If you watched August: Osage County—and for your sake, I hope you didn't—you could be forgiven for failing to remember that Julia Roberts even appears in the film. There's nothing wrong with her acting, but it's a bit blank, and that's a problem given the enormous profile of her surrounding cast. The movie is ardently devoted to extreme swells of feeling, and it practically swallows up Roberts' muted portrayal; she isn't grand enough to evade the long shadow cast by Meryl Streep, but she also isn't understated enough to match the delicate emoting of Julianne Nicholson and Benedict Cumberbatch. It's a small, ill-fitting performance in a film that blindly champions outlandish gestures.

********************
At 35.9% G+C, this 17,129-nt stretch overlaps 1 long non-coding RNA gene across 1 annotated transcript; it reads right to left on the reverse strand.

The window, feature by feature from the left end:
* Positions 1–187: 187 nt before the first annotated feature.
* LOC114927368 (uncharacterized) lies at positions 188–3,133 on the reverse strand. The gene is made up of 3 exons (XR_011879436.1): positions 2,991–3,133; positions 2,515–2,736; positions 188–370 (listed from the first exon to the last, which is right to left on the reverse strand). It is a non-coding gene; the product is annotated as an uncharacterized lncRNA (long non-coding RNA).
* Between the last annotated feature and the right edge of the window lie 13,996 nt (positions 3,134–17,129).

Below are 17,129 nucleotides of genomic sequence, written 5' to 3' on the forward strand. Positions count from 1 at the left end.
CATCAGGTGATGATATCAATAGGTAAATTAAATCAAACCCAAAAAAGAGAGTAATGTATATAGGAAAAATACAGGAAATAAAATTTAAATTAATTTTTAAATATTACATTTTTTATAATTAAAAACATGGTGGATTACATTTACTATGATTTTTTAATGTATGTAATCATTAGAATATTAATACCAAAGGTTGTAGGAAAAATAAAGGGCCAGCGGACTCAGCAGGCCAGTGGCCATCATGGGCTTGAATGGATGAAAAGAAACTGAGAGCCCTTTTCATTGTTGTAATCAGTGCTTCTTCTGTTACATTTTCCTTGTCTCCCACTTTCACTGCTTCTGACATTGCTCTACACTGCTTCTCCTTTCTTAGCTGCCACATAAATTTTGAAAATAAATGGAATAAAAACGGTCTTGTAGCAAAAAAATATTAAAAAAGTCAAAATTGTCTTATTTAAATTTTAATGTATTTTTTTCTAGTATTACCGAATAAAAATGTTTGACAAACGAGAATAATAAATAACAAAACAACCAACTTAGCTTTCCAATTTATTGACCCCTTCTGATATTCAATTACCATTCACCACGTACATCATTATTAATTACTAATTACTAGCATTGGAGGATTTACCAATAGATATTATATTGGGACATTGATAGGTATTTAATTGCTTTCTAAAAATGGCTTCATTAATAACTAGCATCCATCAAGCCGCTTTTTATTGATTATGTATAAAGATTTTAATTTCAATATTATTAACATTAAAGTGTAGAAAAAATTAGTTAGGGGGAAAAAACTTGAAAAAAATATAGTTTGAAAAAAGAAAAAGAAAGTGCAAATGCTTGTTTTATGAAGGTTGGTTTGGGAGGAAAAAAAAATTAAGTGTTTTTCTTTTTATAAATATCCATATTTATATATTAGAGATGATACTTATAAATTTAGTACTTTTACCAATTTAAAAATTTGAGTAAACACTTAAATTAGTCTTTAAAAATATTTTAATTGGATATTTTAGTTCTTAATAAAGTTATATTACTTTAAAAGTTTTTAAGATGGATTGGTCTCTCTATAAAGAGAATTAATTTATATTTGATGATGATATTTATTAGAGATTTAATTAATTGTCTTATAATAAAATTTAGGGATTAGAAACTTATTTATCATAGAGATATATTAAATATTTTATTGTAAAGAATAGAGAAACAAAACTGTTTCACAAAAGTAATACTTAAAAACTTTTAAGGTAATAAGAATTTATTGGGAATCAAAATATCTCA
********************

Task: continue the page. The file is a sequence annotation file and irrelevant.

Sally Hawkins also faces the unenviable task of supporting a titan, but her work in Blue Jasmine opposite Cate Blanchett is more effective, in part because it feels less competitive. Hawkins recognizes that this is Blanchett's show, but she nevertheless carves out a small space of her own, imbuing her more pragmatic sister with a quiet dignity that clashes poignantly against Blanchett's flailing desperation. Blue Jasmine will be remembered for Blanchett's fearless performance, but Hawkins more than does her part, providing a sliver of hope amidst the madness.